Tierra Nueva 1 and Tierra Nueva 2, Chinautla, Guatemala
This community has been directly affected by virus infections since it is near Guatemala City. The health authorities are working around the clock to test potential patients. Some people have been placed in quarantine in their homes. Streets have been blocked off in certain areas of the community to prevent people from entering and leaving. People are trying their best to comply with stay-at-home orders but because most families rely on a daily income to eat, many people still need to leave their house and the community each day, some walking long distances because of the lack of public transportation. Tierra Nueva 1 and Tierra Nueva 2 have organized food aid for some of the most high-risk people, including families in quarantine, elders, and single mothers.
San Andres Itzapa, Chimaltenango
San Andres is one of the many communities in Guatemala that has suffered from drought the past several years. Many families are heavily dependent on their crops and/or ability to access the municipality of Chimaltenango. With the history of drought and now travel restrictions food insecure families are falling deeper into poverty and families who once had stable income are also suffering.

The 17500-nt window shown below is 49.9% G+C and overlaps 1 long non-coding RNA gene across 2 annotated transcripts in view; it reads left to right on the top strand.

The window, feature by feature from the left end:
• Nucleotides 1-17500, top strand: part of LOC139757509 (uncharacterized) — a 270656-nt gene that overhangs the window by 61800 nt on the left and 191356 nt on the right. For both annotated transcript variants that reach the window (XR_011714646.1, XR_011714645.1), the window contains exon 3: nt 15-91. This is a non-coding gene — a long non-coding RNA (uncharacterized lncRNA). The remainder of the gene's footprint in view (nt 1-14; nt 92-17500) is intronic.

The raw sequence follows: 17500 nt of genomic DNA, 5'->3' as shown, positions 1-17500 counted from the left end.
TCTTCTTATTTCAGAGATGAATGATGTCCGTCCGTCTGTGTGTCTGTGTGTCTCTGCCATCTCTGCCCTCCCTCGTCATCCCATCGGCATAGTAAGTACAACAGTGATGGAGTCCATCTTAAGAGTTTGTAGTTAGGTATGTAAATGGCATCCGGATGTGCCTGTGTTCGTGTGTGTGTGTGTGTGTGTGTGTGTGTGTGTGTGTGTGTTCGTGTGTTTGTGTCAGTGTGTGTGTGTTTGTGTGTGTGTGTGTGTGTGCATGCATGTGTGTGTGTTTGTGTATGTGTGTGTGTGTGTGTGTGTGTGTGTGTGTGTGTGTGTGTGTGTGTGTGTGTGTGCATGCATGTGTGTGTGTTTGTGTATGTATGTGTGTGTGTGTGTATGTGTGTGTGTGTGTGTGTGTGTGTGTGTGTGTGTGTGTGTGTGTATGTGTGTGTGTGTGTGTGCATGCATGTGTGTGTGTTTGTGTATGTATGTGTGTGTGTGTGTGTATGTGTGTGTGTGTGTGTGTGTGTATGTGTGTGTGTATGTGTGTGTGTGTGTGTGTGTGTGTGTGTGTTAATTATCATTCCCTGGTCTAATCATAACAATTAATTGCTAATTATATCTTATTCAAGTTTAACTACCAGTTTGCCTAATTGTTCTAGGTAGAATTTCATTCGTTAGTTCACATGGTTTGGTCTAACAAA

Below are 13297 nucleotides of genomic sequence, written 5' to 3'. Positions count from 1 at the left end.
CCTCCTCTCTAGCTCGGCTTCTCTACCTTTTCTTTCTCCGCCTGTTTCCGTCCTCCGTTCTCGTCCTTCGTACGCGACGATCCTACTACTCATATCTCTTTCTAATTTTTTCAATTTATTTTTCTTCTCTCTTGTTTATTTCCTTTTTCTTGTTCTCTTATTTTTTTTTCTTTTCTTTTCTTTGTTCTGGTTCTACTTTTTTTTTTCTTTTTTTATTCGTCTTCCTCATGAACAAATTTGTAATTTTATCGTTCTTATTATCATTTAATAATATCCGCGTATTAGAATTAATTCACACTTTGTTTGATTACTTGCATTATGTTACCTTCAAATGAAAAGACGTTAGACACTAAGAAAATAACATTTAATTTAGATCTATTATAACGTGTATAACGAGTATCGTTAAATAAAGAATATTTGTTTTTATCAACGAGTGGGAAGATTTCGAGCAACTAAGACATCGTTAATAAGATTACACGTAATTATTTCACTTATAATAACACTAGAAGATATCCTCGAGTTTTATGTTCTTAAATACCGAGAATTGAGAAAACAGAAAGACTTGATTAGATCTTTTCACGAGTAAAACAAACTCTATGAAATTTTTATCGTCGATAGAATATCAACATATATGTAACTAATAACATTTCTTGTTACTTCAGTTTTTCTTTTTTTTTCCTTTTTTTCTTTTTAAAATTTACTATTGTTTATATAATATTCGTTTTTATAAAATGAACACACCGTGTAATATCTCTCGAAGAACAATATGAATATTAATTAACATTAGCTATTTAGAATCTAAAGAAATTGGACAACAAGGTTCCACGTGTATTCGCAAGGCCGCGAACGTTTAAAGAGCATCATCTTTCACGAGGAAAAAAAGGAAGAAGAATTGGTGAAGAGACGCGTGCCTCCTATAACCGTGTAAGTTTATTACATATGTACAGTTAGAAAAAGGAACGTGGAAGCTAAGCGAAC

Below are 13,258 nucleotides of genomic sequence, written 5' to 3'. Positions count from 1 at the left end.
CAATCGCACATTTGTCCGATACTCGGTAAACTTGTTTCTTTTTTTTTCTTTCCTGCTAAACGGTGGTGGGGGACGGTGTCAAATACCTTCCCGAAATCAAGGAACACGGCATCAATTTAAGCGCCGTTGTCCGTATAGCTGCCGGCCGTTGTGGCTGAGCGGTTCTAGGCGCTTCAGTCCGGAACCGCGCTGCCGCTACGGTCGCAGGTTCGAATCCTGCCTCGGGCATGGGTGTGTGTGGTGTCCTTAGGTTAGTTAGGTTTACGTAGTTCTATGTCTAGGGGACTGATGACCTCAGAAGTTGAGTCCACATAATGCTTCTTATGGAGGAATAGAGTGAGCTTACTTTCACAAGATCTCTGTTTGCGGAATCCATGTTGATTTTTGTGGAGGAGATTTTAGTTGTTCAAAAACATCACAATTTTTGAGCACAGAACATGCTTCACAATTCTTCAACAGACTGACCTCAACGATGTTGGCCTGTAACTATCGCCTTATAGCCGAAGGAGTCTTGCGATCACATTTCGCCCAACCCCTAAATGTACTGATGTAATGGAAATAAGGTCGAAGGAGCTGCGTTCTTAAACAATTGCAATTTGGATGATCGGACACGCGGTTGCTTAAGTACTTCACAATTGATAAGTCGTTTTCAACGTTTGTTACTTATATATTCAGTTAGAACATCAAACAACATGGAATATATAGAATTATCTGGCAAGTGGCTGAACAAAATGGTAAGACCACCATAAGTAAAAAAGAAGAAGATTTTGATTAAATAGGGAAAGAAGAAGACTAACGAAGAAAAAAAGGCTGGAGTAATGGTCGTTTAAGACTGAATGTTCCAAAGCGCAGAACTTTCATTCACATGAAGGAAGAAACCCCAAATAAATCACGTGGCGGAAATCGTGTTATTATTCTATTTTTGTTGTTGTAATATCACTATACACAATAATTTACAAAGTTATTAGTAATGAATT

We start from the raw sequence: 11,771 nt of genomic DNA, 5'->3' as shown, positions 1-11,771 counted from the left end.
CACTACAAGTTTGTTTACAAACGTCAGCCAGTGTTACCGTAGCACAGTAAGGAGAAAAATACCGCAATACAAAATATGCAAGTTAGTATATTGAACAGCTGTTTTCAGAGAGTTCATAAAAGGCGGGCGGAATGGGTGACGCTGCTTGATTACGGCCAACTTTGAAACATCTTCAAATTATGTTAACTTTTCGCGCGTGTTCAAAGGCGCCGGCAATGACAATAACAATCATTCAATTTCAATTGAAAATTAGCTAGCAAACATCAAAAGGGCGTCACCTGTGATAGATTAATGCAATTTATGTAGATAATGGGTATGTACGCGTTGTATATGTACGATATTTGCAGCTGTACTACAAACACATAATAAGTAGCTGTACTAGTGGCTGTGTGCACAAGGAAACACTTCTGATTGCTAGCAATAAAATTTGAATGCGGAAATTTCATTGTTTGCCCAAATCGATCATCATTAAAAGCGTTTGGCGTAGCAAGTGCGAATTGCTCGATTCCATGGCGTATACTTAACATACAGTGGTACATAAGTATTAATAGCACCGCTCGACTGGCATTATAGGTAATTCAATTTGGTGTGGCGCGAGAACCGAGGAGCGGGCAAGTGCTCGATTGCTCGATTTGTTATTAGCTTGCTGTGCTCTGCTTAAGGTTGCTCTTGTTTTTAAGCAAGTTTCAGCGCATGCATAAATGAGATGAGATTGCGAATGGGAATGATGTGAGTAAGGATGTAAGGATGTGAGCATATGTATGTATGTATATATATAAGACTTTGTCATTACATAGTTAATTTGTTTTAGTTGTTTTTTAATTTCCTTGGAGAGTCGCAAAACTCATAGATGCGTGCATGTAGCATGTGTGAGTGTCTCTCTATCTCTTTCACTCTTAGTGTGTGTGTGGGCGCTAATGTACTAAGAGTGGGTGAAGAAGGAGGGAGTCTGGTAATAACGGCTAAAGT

San Antonio, Cunén
San Antonio is a small, agricultural community. People can still work in their fields and families can do social distancing. They have said the stores run out of food quickly, but can restock. In addition to their crops, most families also depend on additional income because their plots of land are very small. The drop in income from family members working in construction, the sugar cane fields, and other jobs in the city or the U.S. will very much affect the community in the mid-to-long-term. For now, people are more worried about their family members in the U.S. because they have heard about the infection rate and unemployment. They know that, while they are poor, they have food, but their family members in the U.S. have to pay for rent, bills and food to survive.